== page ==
Simulation: The Invisible Gatekeeper

By: Hugh Reynolds, Senior Director of Engineering, Simulation

UberATG
UberATG
Jun 4 · 3 min read

At Uber Advanced Technologies Group (ATG), safety is at the core of everything we do. As part of our commitment to safety, we are investing heavily in simulation technology that enables us to test our self-driving system in a virtual environment before it ever reaches the road.

While you and I are driving, we encounter many challenging scenarios, and over time we build our experience for handling them. With simulation, we can test our technology virtually and make improvements to it before bringing it into the physical world, allowing our system to handle common scenarios better over time. With simulation, we continuously refine the system’s ability to drive, anticipate, and react safely.

What simulation looks like at ATG

At ATG, we strive to create the same reality in our simulator that our self-driving vehicle perceives in the real world. The capabilities of our cars and sensors are constantly measured and cross-checked in real life, and those measurements and capabilities are reproduced in the simulator.

Original track log (left) and virtual simulation (right)

Our testing scenarios are diverse and challenging; we have an independent team that is continuously expanding the test set based on what we learn on our test track and what we see from real road behavior. Every time any adjustment is made to the self-driving system’s software, it is automatically re-run against the full suite of simulation tests.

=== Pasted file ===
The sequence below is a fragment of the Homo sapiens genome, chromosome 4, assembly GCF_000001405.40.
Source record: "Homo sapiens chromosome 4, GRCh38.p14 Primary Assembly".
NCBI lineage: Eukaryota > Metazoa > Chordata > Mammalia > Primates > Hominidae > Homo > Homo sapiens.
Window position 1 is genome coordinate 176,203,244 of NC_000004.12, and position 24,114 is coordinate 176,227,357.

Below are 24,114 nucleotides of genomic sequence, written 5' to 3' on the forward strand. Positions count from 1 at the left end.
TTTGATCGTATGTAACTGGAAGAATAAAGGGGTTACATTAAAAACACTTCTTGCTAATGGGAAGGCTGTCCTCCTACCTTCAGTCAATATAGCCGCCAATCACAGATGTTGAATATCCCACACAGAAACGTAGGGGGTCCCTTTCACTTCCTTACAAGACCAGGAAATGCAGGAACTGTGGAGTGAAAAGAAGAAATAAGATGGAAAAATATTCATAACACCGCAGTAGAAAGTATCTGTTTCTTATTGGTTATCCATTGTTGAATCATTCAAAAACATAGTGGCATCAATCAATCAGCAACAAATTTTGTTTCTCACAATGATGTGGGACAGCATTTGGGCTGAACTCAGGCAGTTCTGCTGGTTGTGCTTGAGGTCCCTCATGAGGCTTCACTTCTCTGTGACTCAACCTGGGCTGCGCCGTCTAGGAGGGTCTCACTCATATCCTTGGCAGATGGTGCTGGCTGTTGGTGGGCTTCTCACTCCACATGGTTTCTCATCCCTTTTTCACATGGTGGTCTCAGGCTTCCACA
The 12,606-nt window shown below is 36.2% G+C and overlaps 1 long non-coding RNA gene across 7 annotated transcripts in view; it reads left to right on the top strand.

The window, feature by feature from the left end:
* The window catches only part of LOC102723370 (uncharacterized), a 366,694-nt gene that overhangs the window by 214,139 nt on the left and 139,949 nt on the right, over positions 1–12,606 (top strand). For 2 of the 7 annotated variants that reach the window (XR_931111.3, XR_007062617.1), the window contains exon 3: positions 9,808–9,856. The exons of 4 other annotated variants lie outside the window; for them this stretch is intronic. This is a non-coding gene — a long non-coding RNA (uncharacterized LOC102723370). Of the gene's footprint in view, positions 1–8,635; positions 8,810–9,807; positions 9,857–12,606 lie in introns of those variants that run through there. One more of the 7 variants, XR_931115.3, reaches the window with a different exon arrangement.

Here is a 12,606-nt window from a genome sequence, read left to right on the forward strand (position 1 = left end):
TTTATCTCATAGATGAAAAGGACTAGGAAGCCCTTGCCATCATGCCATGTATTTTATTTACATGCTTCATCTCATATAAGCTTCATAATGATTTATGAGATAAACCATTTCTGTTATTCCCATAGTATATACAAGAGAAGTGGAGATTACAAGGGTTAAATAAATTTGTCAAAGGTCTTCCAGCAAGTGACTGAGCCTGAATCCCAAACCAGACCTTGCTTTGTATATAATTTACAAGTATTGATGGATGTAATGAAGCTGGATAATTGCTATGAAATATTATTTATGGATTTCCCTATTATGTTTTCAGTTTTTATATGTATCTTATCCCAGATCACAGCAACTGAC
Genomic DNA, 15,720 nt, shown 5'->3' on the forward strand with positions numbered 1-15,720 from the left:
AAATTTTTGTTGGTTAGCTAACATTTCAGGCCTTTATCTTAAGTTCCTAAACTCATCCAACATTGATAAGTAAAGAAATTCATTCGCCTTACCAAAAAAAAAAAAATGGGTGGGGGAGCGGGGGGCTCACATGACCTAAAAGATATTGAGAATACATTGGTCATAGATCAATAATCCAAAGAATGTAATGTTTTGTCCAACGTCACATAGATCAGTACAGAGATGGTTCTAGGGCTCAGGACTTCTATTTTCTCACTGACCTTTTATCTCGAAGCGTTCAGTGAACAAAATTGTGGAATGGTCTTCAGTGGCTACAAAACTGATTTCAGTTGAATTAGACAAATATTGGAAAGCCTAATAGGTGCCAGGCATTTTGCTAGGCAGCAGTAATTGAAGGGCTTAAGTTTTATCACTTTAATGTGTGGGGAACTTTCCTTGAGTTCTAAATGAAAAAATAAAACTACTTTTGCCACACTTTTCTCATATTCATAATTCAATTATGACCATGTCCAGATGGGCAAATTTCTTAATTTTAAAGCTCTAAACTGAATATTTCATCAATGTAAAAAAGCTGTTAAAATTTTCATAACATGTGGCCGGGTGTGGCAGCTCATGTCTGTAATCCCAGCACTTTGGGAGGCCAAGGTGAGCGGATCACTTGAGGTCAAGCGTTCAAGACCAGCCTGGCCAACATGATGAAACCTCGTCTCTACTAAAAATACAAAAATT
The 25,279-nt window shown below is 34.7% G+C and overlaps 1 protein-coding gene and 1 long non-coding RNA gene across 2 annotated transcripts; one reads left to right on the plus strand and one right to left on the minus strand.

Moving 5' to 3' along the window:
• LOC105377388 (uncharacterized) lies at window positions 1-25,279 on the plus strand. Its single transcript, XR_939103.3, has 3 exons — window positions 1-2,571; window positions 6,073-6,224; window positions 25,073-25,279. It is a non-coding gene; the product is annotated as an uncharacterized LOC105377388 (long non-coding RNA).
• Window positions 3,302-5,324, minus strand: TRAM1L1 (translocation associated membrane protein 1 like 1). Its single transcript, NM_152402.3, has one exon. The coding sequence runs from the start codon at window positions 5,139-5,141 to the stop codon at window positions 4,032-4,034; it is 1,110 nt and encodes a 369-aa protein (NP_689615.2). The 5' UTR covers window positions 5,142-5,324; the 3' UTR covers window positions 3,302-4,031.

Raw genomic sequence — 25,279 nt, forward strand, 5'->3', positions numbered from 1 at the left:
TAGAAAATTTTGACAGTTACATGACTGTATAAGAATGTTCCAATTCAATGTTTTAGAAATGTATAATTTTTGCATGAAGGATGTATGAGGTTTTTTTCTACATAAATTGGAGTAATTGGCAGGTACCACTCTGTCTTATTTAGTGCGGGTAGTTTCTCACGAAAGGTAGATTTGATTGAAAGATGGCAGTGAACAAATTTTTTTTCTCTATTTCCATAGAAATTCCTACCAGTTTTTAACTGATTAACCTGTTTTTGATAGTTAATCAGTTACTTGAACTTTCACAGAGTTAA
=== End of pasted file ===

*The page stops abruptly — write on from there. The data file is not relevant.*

The power and purpose of simulation

Simulation is critical to the overall safety testing strategy for a number of reasons. It can reveal more potential issues — and earlier — than road testing can. It allows us to test complex and challenging scenarios, including ones that aren’t practical to test on the track or on real-life roads. Simulation also facilitates new development by letting us run early tests on new features, giving us the freedom to experiment and gather insights quickly.

Perhaps most importantly, simulation acts as one of a number of gatekeepers in our development process. Uber’s self-driving system must pass all tests relevant to an Operational Design Domain — the specific conditions under which the system is intended to function — in simulation before it “graduates” to the test track. It then has to pass all tests on the track without safety-related failures before it’s allowed on public roads.

The road ahead

Simulation serves many roles at ATG, but all of them allow us to maximize our efforts as we continue on our exciting journey of building safe, reliable self-driving vehicles.

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